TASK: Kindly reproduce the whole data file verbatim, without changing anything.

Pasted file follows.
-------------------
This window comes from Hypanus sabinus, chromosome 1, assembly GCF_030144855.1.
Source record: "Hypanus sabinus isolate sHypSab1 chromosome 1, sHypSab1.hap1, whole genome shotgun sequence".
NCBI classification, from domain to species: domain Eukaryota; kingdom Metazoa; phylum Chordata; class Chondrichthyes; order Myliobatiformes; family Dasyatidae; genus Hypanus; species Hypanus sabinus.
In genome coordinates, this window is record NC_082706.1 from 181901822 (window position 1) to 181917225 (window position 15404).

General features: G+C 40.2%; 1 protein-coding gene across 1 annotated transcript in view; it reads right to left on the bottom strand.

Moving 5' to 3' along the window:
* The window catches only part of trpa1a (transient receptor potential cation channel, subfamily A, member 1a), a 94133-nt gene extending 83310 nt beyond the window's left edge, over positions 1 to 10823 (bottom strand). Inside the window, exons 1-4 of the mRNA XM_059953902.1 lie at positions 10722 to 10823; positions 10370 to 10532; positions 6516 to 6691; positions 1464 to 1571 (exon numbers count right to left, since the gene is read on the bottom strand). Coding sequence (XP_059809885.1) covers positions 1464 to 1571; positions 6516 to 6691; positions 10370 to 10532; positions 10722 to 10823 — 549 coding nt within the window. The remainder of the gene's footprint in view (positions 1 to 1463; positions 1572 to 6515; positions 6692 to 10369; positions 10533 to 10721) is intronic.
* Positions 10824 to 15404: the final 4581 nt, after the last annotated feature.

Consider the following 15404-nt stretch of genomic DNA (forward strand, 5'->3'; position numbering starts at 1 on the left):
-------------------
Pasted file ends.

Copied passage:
This window comes from Hypanus sabinus, chromosome 1, assembly GCF_030144855.1.
Source record: "Hypanus sabinus isolate sHypSab1 chromosome 1, sHypSab1.hap1, whole genome shotgun sequence".
NCBI classification, from domain to species: domain Eukaryota; kingdom Metazoa; phylum Chordata; class Chondrichthyes; order Myliobatiformes; family Dasyatidae; genus Hypanus; species Hypanus sabinus.
In genome coordinates, this window is record NC_082706.1 from 181901822 (window position 1) to 181917225 (window position 15404).

General features: G+C 40.2%; 1 protein-coding gene across 1 annotated transcript in view; it reads right to left on the bottom strand.

Moving 5' to 3' along the window:
* The window catches only part of trpa1a (transient receptor potential cation channel, subfamily A, member 1a), a 94133-nt gene extending 83310 nt beyond the window's left edge, over positions 1 to 10823 (bottom strand). Inside the window, exons 1-4 of the mRNA XM_059953902.1 lie at positions 10722 to 10823; positions 10370 to 10532; positions 6516 to 6691; positions 1464 to 1571 (exon numbers count right to left, since the gene is read on the bottom strand). Coding sequence (XP_059809885.1) covers positions 1464 to 1571; positions 6516 to 6691; positions 10370 to 10532; positions 10722 to 10823 — 549 coding nt within the window. The remainder of the gene's footprint in view (positions 1 to 1463; positions 1572 to 6515; positions 6692 to 10369; positions 10533 to 10721) is intronic.
* Positions 10824 to 15404: the final 4581 nt, after the last annotated feature.

Consider the following 15404-nt stretch of genomic DNA (forward strand, 5'->3'; position numbering starts at 1 on the left):